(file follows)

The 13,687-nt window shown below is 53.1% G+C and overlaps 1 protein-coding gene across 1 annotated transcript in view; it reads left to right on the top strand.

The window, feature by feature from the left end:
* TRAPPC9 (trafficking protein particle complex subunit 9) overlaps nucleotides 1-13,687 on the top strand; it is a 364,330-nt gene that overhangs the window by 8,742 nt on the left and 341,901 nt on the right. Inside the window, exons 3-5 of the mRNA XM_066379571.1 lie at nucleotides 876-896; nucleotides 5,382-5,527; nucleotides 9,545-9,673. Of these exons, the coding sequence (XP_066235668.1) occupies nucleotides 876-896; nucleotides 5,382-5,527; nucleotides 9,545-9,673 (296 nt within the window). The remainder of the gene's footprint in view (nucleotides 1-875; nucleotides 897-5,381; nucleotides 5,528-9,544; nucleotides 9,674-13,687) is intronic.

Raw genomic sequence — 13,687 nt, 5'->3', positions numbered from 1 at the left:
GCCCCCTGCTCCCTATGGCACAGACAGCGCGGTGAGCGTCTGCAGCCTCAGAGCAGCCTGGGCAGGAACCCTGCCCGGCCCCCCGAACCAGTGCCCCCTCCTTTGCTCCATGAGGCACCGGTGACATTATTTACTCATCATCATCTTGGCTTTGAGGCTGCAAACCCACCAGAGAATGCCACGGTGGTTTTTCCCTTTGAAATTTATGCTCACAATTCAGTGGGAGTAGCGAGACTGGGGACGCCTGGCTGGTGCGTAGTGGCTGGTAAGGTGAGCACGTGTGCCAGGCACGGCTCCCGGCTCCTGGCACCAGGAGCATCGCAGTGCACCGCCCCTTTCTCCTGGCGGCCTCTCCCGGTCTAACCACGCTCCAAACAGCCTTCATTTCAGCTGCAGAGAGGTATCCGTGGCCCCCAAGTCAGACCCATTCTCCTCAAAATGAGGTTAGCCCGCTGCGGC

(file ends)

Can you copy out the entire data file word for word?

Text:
The 13,687-nt window shown below is 53.1% G+C and overlaps 1 protein-coding gene across 1 annotated transcript in view; it reads left to right on the top strand.

The window, feature by feature from the left end:
* TRAPPC9 (trafficking protein particle complex subunit 9) overlaps nucleotides 1-13,687 on the top strand; it is a 364,330-nt gene that overhangs the window by 8,742 nt on the left and 341,901 nt on the right. Inside the window, exons 3-5 of the mRNA XM_066379571.1 lie at nucleotides 876-896; nucleotides 5,382-5,527; nucleotides 9,545-9,673. Of these exons, the coding sequence (XP_066235668.1) occupies nucleotides 876-896; nucleotides 5,382-5,527; nucleotides 9,545-9,673 (296 nt within the window). The remainder of the gene's footprint in view (nucleotides 1-875; nucleotides 897-5,381; nucleotides 5,528-9,544; nucleotides 9,674-13,687) is intronic.

Raw genomic sequence — 13,687 nt, 5'->3', positions numbered from 1 at the left:
GCCCCCTGCTCCCTATGGCACAGACAGCGCGGTGAGCGTCTGCAGCCTCAGAGCAGCCTGGGCAGGAACCCTGCCCGGCCCCCCGAACCAGTGCCCCCTCCTTTGCTCCATGAGGCACCGGTGACATTATTTACTCATCATCATCTTGGCTTTGAGGCTGCAAACCCACCAGAGAATGCCACGGTGGTTTTTCCCTTTGAAATTTATGCTCACAATTCAGTGGGAGTAGCGAGACTGGGGACGCCTGGCTGGTGCGTAGTGGCTGGTAAGGTGAGCACGTGTGCCAGGCACGGCTCCCGGCTCCTGGCACCAGGAGCATCGCAGTGCACCGCCCCTTTCTCCTGGCGGCCTCTCCCGGTCTAACCACGCTCCAAACAGCCTTCATTTCAGCTGCAGAGAGGTATCCGTGGCCCCCAAGTCAGACCCATTCTCCTCAAAATGAGGTTAGCCCGCTGCGGC